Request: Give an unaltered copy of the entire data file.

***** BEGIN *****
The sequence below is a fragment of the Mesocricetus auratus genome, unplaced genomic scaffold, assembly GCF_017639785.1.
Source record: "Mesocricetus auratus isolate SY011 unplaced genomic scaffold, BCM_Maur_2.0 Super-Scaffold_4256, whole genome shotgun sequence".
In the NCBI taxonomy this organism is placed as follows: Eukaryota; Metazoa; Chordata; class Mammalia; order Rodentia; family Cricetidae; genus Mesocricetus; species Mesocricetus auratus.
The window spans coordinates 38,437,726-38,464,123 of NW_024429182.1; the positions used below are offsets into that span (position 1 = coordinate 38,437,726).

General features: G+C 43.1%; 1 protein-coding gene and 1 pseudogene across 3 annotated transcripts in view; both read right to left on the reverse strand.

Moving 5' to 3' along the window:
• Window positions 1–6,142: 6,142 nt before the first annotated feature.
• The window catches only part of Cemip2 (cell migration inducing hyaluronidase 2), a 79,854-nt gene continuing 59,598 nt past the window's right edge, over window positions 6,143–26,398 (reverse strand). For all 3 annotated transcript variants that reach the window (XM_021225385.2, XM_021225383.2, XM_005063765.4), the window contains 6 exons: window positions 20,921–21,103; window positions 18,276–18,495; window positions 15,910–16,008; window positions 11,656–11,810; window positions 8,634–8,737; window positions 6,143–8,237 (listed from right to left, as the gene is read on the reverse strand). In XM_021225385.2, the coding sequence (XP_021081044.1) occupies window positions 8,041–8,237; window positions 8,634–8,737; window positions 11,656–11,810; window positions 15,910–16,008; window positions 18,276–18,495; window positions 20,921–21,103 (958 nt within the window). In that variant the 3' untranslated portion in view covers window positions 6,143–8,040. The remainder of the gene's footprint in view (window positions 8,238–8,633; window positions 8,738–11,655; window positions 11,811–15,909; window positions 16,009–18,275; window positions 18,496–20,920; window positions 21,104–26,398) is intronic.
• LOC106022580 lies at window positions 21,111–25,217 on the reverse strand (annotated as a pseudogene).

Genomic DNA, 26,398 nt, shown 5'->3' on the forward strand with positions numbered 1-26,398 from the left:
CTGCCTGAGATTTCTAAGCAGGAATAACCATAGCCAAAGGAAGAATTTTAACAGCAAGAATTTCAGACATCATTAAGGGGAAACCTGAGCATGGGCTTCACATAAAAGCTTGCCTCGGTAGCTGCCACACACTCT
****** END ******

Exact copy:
The sequence below is a fragment of the Mesocricetus auratus genome, unplaced genomic scaffold, assembly GCF_017639785.1.
Source record: "Mesocricetus auratus isolate SY011 unplaced genomic scaffold, BCM_Maur_2.0 Super-Scaffold_4256, whole genome shotgun sequence".
In the NCBI taxonomy this organism is placed as follows: Eukaryota; Metazoa; Chordata; class Mammalia; order Rodentia; family Cricetidae; genus Mesocricetus; species Mesocricetus auratus.
The window spans coordinates 38,437,726-38,464,123 of NW_024429182.1; the positions used below are offsets into that span (position 1 = coordinate 38,437,726).

General features: G+C 43.1%; 1 protein-coding gene and 1 pseudogene across 3 annotated transcripts in view; both read right to left on the reverse strand.

Moving 5' to 3' along the window:
• Window positions 1–6,142: 6,142 nt before the first annotated feature.
• The window catches only part of Cemip2 (cell migration inducing hyaluronidase 2), a 79,854-nt gene continuing 59,598 nt past the window's right edge, over window positions 6,143–26,398 (reverse strand). For all 3 annotated transcript variants that reach the window (XM_021225385.2, XM_021225383.2, XM_005063765.4), the window contains 6 exons: window positions 20,921–21,103; window positions 18,276–18,495; window positions 15,910–16,008; window positions 11,656–11,810; window positions 8,634–8,737; window positions 6,143–8,237 (listed from right to left, as the gene is read on the reverse strand). In XM_021225385.2, the coding sequence (XP_021081044.1) occupies window positions 8,041–8,237; window positions 8,634–8,737; window positions 11,656–11,810; window positions 15,910–16,008; window positions 18,276–18,495; window positions 20,921–21,103 (958 nt within the window). In that variant the 3' untranslated portion in view covers window positions 6,143–8,040. The remainder of the gene's footprint in view (window positions 8,238–8,633; window positions 8,738–11,655; window positions 11,811–15,909; window positions 16,009–18,275; window positions 18,496–20,920; window positions 21,104–26,398) is intronic.
• LOC106022580 lies at window positions 21,111–25,217 on the reverse strand (annotated as a pseudogene).

Genomic DNA, 26,398 nt, shown 5'->3' on the forward strand with positions numbered 1-26,398 from the left:
CTGCCTGAGATTTCTAAGCAGGAATAACCATAGCCAAAGGAAGAATTTTAACAGCAAGAATTTCAGACATCATTAAGGGGAAACCTGAGCATGGGCTTCACATAAAAGCTTGCCTCGGTAGCTGCCACACACTCT